Antares is also changing up the supply chain. Mahomed says 90% of Hamleys’ stock has come from local suppliers that import it from elsewhere. "Local suppliers are doubling their money before they sell to Hamleys. We found massive potential in [importing directly], meaning better margins in the business. We can drop prices."

The business rescue process revealed further "favourable circumstances", says Mahomed. "Landlords agreed to lower rentals. Creditors agreed to write off large portions of debt and accept payments in terms."

But there are still significant debts to service. Antares has to pay Standard Bank R350,000 a month for 30 months to settle that debt — about 30% of the R36m the bank is owed. Of the R78m Hamleys SA owes other creditors, Antares has to repay about R7.8m, according to the business rescue plan.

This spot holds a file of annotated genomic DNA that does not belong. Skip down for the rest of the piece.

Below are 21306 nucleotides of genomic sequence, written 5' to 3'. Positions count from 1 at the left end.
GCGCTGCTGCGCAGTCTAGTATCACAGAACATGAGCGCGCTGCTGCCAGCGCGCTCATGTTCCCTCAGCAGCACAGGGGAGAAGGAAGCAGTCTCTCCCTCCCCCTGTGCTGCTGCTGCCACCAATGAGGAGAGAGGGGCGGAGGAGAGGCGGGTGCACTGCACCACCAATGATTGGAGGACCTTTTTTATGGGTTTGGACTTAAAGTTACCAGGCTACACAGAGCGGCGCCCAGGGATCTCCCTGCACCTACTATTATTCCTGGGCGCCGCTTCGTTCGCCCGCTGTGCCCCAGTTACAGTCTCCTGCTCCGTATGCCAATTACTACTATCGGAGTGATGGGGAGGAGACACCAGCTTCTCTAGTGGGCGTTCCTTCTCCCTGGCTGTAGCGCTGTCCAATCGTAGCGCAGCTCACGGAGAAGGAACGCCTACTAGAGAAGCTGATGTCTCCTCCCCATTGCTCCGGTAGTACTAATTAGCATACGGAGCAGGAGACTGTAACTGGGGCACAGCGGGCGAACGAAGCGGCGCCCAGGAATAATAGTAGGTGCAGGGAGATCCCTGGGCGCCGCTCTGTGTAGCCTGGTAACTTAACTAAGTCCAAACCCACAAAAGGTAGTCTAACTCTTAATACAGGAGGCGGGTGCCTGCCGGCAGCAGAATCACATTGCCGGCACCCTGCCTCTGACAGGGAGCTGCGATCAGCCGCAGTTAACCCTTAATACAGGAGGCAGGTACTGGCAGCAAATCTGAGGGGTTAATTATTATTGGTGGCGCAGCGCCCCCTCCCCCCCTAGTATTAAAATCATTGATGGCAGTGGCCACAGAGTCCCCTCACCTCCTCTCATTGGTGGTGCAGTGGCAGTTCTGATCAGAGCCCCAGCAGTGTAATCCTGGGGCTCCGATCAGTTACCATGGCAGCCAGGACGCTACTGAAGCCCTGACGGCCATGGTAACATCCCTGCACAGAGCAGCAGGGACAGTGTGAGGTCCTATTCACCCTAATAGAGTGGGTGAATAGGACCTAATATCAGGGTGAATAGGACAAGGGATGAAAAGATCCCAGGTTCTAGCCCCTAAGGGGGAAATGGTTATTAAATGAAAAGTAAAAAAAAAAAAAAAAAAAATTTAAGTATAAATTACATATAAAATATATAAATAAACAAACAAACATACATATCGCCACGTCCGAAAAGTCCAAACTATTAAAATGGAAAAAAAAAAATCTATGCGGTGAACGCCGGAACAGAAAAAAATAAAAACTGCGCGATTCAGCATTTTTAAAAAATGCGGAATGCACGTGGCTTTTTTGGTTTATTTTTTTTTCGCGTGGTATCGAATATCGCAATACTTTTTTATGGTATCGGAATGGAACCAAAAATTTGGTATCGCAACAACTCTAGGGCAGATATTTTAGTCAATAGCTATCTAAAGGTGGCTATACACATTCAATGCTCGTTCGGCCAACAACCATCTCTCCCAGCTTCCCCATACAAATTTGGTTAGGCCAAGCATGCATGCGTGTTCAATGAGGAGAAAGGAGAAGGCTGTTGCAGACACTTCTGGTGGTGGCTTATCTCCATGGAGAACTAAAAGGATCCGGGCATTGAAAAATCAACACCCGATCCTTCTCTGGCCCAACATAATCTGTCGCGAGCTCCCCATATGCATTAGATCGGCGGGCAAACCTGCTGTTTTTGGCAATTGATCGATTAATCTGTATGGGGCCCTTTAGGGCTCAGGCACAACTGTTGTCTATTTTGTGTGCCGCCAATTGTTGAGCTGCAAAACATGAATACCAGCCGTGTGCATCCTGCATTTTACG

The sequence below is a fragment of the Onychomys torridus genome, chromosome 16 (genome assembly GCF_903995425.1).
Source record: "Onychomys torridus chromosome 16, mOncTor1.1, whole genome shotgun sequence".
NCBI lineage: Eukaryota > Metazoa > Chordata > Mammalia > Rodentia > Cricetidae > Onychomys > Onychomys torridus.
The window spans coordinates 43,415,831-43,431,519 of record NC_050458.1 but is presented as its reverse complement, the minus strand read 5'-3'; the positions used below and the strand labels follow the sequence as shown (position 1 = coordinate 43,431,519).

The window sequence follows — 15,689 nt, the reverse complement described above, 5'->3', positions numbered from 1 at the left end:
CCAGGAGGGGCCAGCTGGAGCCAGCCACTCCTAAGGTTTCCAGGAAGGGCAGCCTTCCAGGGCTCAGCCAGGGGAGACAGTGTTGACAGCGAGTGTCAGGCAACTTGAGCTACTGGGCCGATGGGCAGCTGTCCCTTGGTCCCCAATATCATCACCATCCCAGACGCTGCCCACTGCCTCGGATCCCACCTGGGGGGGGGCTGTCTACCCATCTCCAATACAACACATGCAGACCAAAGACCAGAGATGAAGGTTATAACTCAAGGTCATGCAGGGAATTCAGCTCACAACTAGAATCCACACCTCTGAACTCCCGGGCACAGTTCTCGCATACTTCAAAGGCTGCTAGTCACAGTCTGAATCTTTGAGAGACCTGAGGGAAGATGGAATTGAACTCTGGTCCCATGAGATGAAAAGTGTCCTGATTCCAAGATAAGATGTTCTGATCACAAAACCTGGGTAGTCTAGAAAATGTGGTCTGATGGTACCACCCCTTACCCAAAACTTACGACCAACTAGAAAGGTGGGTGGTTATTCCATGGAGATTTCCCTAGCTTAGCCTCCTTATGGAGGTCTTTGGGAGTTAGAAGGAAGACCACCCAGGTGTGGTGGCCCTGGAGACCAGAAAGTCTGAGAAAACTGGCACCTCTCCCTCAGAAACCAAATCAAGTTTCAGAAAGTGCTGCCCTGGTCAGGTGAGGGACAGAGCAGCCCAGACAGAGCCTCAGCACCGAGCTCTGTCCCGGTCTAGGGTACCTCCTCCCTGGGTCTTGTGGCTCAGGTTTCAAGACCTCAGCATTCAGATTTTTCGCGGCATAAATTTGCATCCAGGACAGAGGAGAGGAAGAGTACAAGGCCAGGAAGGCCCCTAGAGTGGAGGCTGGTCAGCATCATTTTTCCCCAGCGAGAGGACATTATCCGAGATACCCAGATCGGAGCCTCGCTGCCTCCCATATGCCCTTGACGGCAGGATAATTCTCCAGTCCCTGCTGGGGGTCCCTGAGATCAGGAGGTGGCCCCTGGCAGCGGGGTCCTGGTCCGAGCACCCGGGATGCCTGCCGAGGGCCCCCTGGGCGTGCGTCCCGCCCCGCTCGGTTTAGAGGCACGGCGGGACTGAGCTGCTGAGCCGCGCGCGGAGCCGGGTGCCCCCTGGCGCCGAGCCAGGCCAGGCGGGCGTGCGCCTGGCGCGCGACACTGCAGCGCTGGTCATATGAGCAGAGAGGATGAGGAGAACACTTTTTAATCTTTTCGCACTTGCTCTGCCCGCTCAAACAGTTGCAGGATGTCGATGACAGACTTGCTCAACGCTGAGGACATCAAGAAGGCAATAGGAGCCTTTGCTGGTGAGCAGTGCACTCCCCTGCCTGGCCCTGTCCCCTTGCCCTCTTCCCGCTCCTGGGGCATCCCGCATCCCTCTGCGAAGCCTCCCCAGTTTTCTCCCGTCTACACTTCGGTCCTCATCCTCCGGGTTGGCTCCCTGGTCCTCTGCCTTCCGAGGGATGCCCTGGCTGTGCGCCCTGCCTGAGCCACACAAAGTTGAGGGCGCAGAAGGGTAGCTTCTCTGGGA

This does not include the amounts initially claimed by property companies for leases that ended prematurely. Attacq, owner of the Mall of Africa, claimed R8.15m in cancelled lease penalties, but Steyn granted R1.89m. (When the Mall of Africa shop closed, it put up a sign saying: "We came. We saw. We played.")

[Hamleys] is a different environment that no other toy store has. The kids are experiencing something. It inherently has what all retailers are chasing right now
Faheem Mahomed

For now, Mahomed says it’s "all about getting the blend correct". To that end, he and Laher recently flew to India to meet staff from the parent company’s new international owner, Reliance.

In its 150 Hamleys stores in India, Reliance sells cheaper unbranded toys in lower-income malls, and different toys in high-end areas. Antares is working with Reliance to "get guidance" on the right mix for each store.